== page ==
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The attorneys at Thierman Buck, LLP have been fighting for over 3,000 current and former Correctional Officers who are tasked with keeping Nevada’s prisons, prisoners, and public safe for the past five years in the CO’s lawsuit against the Nevada Department of Corrections.

In their lawsuit the CO’s allege they are required to complete thirty minutes of work off the clock each shift worked while engaging in tasks required to complete their job duties.

Partner Joshua D. Buck argued on behalf of the Plaintiff COs in front of the Court of Appeals for the Ninth Circuit last March. NDOC had appealed the federal district court’s ruling that NDOC had waived sovereign immunity by removing the case from state court—where the Plaintiff COs originally filed their case—to federal district court. NDOC’s appeal was based on Federal District Court Judge, Miranda Du’s ruling, which sided with the COs. Yesterday, the Ninth Circuit issued its opinion agreeing with the Plaintiff CO’s and affirming Judge Du’s ruling.

The Ninth Circuit’s decision now places the case back in front of Judge Du where Thierman Buck, LLP will continue to seek wages owed, back pay, and penalties for the time CO’s haven’t been paid and are still not being paid based on NDOC policy.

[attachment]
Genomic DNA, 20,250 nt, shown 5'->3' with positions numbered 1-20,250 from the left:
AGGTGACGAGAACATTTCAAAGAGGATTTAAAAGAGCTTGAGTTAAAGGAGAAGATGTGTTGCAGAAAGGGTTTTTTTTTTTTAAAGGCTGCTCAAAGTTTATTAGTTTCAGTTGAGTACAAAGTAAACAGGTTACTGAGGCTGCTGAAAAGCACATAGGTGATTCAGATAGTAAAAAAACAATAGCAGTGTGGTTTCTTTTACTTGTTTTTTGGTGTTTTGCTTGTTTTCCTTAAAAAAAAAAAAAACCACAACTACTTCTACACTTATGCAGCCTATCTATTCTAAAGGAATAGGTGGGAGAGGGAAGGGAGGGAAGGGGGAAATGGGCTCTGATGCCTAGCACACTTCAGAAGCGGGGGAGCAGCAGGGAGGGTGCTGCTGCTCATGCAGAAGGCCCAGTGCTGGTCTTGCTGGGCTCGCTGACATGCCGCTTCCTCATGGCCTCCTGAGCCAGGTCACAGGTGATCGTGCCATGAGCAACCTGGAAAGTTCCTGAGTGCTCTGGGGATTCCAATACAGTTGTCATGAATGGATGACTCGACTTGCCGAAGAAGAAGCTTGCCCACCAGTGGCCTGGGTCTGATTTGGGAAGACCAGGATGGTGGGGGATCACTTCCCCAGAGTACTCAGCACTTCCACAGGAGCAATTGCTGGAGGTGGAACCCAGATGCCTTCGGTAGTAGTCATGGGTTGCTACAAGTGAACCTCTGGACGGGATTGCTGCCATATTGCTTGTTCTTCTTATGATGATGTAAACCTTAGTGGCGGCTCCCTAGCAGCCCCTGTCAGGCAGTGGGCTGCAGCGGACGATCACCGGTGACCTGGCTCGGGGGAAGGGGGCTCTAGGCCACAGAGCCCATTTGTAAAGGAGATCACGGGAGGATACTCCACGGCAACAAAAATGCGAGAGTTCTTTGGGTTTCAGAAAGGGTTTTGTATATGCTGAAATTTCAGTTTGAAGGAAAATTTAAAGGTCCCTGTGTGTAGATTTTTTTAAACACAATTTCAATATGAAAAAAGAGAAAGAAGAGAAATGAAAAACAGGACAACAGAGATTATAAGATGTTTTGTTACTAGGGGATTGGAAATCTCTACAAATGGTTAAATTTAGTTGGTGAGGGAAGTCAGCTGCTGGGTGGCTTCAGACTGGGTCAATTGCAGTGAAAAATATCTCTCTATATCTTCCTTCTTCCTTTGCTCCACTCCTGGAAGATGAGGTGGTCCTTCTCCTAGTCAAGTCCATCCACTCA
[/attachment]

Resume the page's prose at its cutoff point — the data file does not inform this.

A copy of the opinion can be accessed here.

From Law360.com:

Nev. Not Immune To Workers’ FLSA Suit, 9th Circ. Says
By Braden Campbell

Law360 (October 16, 2019, 8:53 PM EDT) — States can’t claim 11th Amendment immunity to federal claims they’ve had sent from state to federal court even when the underlying law doesn’t apply to them, the Ninth Circuit said Wednesday in a published opinion greenlighting a federal wage collective action against the Nevada Department of Corrections.

The panel answered a question the U.S. Supreme Court left open in its 2002 Lapides v. Board of Regents of Univ. System of Ga. ruling, which said that state laws waiving immunity to state-law claims preclude 11th Amendment immunity when states remove such claims to federal court.

Citing a 2004 circuit precedent known as Embury v. King interpreting Lapides to lay out the “straightforward, easy-to-administer rule” that states waive immunity when they send state cases to federal court, the panel said states can’t claim immunity even under laws that, like the Fair Labor Standards Act, do not “abrogate a state’s sovereign immunity from suit in federal court.”

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